When Mary Knight walked into Dr. Monroe’s office back in 1932, she was bright and excited; her red hair neatly pinned in a bun. She had finally gotten pregnant and was due any day now. As it was the middle of the Depression, money was tight, so she had limited her visits to midwives. But since she was about to deliver, she asked Dr. Monroe to give her an exam just to make sure everything was fine.
As Dr. Monroe examined her, he sensed that something was not quite right. Yes…her tummy was vastly enlarged and low, she had a swayback posture, she had that mysterious deposition of abdominal fat, and her breasts certainly had the appearance of a pregnant woman.
But her naval was still an innie, not an outie. And the stethoscope was not picking up any fetal heartbeat.
Mary Knight was not pregnant at all. She had a condition called pseudocyesis (sue-doe-si-eee-sis), and it can happen to women who desperately want to be pregnant. They tell themselves they are pregnant, and their brains believe them! Their abdomens swell, they stop menstruating, they lactate, they have morning sickness, and they actually feel their babies kicking.
But there is no baby.
As we have learned in this column, your brain accepts what you tell it, and in the extreme case of Mary Knight, when she truly believed she was pregnant, her brain made sure that her body reflected that belief!
So what should Dr. Monroe do? Rather than simply tell her that she had been lying to herself for nine months, he gently said, “The baby is coming now. It will be born this afternoon. I’m going to give you some ether so that you won’t be in pain. But labor has begun and we can proceed.”
Dr. Monroe made sure that he was there when she awoke. “Mary. I’m so sorry!” he said, “The baby was stillborn. I did everything I could but it was no use. I’m so…so sorry!"
Mary broke down crying, but bravely accepted Dr. Monroe’s news. The medical report then describes how her abdomen began to immediately subside. She soon left Dr. Monroe’s office to go home and tell her husband.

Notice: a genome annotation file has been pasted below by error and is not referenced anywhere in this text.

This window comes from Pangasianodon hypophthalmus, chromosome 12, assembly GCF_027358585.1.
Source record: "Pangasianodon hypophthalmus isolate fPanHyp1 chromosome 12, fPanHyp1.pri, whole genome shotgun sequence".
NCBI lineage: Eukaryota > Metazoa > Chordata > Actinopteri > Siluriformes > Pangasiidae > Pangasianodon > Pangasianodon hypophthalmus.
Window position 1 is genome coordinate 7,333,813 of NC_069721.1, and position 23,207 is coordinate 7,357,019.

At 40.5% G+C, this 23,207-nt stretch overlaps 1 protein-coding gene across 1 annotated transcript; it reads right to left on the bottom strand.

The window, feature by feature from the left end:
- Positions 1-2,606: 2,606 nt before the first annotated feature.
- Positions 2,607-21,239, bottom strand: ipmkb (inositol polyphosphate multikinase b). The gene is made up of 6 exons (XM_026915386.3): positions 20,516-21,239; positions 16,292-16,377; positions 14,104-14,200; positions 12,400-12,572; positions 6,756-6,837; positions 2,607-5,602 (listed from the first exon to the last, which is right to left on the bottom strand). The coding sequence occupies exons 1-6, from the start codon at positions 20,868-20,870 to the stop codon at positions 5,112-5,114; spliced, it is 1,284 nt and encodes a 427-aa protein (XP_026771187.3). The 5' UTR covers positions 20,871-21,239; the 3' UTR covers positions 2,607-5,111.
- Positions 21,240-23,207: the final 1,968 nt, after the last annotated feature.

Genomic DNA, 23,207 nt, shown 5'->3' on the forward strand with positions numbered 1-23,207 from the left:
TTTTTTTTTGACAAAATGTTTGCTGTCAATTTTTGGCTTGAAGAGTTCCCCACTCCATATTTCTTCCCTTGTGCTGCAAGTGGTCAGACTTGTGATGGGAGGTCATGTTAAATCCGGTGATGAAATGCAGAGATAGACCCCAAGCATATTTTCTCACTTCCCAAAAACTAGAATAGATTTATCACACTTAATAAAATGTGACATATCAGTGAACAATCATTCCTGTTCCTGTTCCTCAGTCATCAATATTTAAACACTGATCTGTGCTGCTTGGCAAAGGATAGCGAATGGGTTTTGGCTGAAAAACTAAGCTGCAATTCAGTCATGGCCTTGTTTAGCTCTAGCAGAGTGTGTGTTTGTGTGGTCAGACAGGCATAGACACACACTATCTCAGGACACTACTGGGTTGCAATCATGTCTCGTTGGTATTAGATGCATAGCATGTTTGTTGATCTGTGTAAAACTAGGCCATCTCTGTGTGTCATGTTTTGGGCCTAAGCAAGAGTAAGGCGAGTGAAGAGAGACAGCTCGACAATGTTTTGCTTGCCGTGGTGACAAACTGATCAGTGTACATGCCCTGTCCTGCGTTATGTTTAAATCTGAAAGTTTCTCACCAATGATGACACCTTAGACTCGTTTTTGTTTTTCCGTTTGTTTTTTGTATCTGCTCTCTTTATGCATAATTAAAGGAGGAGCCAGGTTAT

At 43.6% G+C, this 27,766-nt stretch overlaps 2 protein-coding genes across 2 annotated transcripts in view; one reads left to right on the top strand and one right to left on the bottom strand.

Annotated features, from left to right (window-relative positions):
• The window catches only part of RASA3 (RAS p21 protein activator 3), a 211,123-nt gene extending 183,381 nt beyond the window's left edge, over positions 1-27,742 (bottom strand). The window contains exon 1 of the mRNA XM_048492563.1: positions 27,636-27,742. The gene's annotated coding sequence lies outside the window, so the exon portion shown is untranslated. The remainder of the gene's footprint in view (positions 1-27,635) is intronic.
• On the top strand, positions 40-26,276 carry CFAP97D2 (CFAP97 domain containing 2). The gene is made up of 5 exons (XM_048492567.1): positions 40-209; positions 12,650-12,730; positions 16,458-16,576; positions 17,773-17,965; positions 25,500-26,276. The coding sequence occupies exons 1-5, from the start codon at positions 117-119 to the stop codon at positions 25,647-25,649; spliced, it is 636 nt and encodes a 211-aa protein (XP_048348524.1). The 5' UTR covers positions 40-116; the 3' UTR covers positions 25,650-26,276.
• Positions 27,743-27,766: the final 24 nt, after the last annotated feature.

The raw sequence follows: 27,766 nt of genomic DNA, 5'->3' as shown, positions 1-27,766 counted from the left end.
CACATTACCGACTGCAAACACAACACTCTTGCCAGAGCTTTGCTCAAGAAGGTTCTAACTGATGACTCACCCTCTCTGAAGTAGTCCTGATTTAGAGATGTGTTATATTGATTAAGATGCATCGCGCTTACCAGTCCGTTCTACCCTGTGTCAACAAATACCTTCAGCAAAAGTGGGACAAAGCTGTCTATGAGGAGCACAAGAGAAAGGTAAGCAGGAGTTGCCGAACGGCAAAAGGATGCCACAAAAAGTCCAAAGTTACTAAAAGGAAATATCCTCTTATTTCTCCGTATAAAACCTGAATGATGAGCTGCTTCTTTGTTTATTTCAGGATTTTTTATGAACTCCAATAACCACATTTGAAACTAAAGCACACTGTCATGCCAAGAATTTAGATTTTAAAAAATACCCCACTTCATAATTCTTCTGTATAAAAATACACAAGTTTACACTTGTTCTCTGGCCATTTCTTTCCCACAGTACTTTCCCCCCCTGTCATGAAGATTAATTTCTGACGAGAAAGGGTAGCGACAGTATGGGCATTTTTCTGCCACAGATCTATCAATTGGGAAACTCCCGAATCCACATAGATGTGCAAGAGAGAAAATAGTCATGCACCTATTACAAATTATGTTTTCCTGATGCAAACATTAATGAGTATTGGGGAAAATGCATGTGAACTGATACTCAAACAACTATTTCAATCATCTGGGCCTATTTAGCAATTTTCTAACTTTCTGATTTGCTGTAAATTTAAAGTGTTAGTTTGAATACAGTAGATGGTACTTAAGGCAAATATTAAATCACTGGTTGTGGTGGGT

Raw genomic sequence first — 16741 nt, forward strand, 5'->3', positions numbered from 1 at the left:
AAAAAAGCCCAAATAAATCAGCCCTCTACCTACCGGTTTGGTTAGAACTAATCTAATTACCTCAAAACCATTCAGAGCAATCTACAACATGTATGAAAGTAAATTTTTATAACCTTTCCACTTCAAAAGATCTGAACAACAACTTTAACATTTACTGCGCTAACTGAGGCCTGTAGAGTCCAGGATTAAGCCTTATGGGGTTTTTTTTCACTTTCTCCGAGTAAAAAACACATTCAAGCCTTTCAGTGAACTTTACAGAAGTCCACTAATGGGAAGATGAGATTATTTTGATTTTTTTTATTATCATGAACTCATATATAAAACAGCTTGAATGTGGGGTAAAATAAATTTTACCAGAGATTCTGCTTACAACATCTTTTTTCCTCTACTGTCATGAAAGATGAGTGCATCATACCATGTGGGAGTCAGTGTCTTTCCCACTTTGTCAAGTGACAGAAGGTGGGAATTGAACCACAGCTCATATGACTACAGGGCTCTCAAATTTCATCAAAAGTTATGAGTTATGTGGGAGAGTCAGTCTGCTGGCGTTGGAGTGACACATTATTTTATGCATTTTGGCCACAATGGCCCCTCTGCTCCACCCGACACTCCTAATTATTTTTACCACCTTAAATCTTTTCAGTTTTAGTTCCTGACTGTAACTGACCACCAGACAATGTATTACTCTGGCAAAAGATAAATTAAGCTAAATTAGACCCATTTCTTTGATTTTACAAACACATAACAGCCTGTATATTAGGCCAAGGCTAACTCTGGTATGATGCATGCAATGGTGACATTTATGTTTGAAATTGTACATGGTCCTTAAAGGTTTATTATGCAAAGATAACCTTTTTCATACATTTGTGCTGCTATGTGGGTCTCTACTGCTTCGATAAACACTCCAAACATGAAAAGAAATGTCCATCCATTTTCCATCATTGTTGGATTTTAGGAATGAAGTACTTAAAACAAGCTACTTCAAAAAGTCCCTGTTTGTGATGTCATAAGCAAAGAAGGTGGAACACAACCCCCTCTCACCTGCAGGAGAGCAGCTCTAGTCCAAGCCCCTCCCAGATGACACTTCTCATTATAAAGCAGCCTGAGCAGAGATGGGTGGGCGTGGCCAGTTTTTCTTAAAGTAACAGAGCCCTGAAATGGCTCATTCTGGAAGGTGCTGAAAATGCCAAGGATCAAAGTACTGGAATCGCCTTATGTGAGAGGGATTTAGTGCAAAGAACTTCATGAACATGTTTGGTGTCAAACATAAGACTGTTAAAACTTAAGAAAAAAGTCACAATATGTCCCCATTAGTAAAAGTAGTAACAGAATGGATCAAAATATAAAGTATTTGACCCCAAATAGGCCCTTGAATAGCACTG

A week later, she burst into Dr. Monroe’s office with her belly as big as before. “Doctor!” she shouted. “I’ve come back! You forgot to deliver the twin!”
When you say to yourself, “I just can’t do that because I’m too old, or too stuck in my ways, or too overweight, or too underweight, or this just isn’t a good time” your brain not only agrees, but makes sure you can’t. But when you say, “You know, I really can see myself doing that,” your brain not only agrees just as quickly, it then looks for creative ways for you to do it, and also finds the energy.
Be careful what you are saying to yourself. Your brain takes you at your word…more than you could possibly know!
1 V.S. Ramachandran, M.D., PhD, Phantoms in the Brain, Page 212
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Steven R. Campbell, MSIS
Mr. Campbell is an award-winning author, speaker and mentor to individuals and organizations. Known as “the Brain Whisperer,” he teaches how your mind can be your greatest adversary and, when understood, can be transformed into your greatest friend and ally. He wants to help shift the mindset of Chopsticks Alley readers. He holds a Bachelor’s of Science Degree in Zoology from San Diego State University and a Masters in Information Systems from the University of San Francisco and has been exploring and teaching the discoveries of cognitive psychology in various universities and colleges for over 25 years.